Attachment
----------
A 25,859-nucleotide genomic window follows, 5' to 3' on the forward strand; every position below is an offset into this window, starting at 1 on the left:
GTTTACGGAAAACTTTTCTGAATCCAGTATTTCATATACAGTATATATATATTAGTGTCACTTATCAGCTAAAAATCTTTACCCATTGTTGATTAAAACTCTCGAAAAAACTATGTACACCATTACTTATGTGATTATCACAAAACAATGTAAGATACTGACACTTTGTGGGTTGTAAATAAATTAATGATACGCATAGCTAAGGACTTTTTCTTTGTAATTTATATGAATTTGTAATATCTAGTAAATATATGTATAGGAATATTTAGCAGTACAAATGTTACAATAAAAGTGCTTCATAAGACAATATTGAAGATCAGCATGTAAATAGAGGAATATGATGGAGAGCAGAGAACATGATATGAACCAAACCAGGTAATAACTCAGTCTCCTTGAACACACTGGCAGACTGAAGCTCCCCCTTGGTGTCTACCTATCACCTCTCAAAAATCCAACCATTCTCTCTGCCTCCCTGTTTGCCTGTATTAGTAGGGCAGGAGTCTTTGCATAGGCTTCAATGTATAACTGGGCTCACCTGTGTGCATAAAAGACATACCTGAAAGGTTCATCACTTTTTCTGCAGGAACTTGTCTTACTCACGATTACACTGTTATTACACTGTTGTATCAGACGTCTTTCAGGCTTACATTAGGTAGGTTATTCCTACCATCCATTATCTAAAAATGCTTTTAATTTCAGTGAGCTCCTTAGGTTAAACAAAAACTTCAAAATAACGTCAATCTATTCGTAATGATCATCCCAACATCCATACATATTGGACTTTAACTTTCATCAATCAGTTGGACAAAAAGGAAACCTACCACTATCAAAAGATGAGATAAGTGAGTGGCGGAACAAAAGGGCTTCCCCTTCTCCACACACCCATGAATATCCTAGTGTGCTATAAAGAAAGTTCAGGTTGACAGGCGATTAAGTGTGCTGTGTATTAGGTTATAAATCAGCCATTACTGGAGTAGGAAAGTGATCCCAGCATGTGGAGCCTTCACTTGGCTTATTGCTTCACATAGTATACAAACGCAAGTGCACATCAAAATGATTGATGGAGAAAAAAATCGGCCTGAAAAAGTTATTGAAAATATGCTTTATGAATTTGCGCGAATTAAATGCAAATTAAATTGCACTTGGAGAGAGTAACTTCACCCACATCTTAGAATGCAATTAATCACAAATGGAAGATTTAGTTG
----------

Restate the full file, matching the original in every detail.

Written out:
A 25,859-nucleotide genomic window follows, 5' to 3' on the forward strand; every position below is an offset into this window, starting at 1 on the left:
GTTTACGGAAAACTTTTCTGAATCCAGTATTTCATATACAGTATATATATATTAGTGTCACTTATCAGCTAAAAATCTTTACCCATTGTTGATTAAAACTCTCGAAAAAACTATGTACACCATTACTTATGTGATTATCACAAAACAATGTAAGATACTGACACTTTGTGGGTTGTAAATAAATTAATGATACGCATAGCTAAGGACTTTTTCTTTGTAATTTATATGAATTTGTAATATCTAGTAAATATATGTATAGGAATATTTAGCAGTACAAATGTTACAATAAAAGTGCTTCATAAGACAATATTGAAGATCAGCATGTAAATAGAGGAATATGATGGAGAGCAGAGAACATGATATGAACCAAACCAGGTAATAACTCAGTCTCCTTGAACACACTGGCAGACTGAAGCTCCCCCTTGGTGTCTACCTATCACCTCTCAAAAATCCAACCATTCTCTCTGCCTCCCTGTTTGCCTGTATTAGTAGGGCAGGAGTCTTTGCATAGGCTTCAATGTATAACTGGGCTCACCTGTGTGCATAAAAGACATACCTGAAAGGTTCATCACTTTTTCTGCAGGAACTTGTCTTACTCACGATTACACTGTTATTACACTGTTGTATCAGACGTCTTTCAGGCTTACATTAGGTAGGTTATTCCTACCATCCATTATCTAAAAATGCTTTTAATTTCAGTGAGCTCCTTAGGTTAAACAAAAACTTCAAAATAACGTCAATCTATTCGTAATGATCATCCCAACATCCATACATATTGGACTTTAACTTTCATCAATCAGTTGGACAAAAAGGAAACCTACCACTATCAAAAGATGAGATAAGTGAGTGGCGGAACAAAAGGGCTTCCCCTTCTCCACACACCCATGAATATCCTAGTGTGCTATAAAGAAAGTTCAGGTTGACAGGCGATTAAGTGTGCTGTGTATTAGGTTATAAATCAGCCATTACTGGAGTAGGAAAGTGATCCCAGCATGTGGAGCCTTCACTTGGCTTATTGCTTCACATAGTATACAAACGCAAGTGCACATCAAAATGATTGATGGAGAAAAAAATCGGCCTGAAAAAGTTATTGAAAATATGCTTTATGAATTTGCGCGAATTAAATGCAAATTAAATTGCACTTGGAGAGAGTAACTTCACCCACATCTTAGAATGCAATTAATCACAAATGGAAGATTTAGTTG